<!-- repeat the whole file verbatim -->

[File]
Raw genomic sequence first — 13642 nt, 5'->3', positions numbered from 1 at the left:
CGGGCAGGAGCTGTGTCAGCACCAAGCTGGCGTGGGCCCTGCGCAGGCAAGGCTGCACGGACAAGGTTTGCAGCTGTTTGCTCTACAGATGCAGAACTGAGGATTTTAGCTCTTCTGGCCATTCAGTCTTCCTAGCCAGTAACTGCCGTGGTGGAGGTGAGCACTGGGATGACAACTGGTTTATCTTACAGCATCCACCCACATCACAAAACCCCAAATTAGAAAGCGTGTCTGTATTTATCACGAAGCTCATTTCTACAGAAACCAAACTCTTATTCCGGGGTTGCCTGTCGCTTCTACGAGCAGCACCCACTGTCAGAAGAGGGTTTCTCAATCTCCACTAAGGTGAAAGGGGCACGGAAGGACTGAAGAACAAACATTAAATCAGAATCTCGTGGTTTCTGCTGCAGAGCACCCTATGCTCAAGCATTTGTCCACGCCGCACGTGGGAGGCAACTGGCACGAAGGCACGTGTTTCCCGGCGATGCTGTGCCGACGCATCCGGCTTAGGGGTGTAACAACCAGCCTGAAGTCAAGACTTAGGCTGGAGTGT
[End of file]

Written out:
Raw genomic sequence first — 13642 nt, 5'->3', positions numbered from 1 at the left:
CGGGCAGGAGCTGTGTCAGCACCAAGCTGGCGTGGGCCCTGCGCAGGCAAGGCTGCACGGACAAGGTTTGCAGCTGTTTGCTCTACAGATGCAGAACTGAGGATTTTAGCTCTTCTGGCCATTCAGTCTTCCTAGCCAGTAACTGCCGTGGTGGAGGTGAGCACTGGGATGACAACTGGTTTATCTTACAGCATCCACCCACATCACAAAACCCCAAATTAGAAAGCGTGTCTGTATTTATCACGAAGCTCATTTCTACAGAAACCAAACTCTTATTCCGGGGTTGCCTGTCGCTTCTACGAGCAGCACCCACTGTCAGAAGAGGGTTTCTCAATCTCCACTAAGGTGAAAGGGGCACGGAAGGACTGAAGAACAAACATTAAATCAGAATCTCGTGGTTTCTGCTGCAGAGCACCCTATGCTCAAGCATTTGTCCACGCCGCACGTGGGAGGCAACTGGCACGAAGGCACGTGTTTCCCGGCGATGCTGTGCCGACGCATCCGGCTTAGGGGTGTAACAACCAGCCTGAAGTCAAGACTTAGGCTGGAGTGT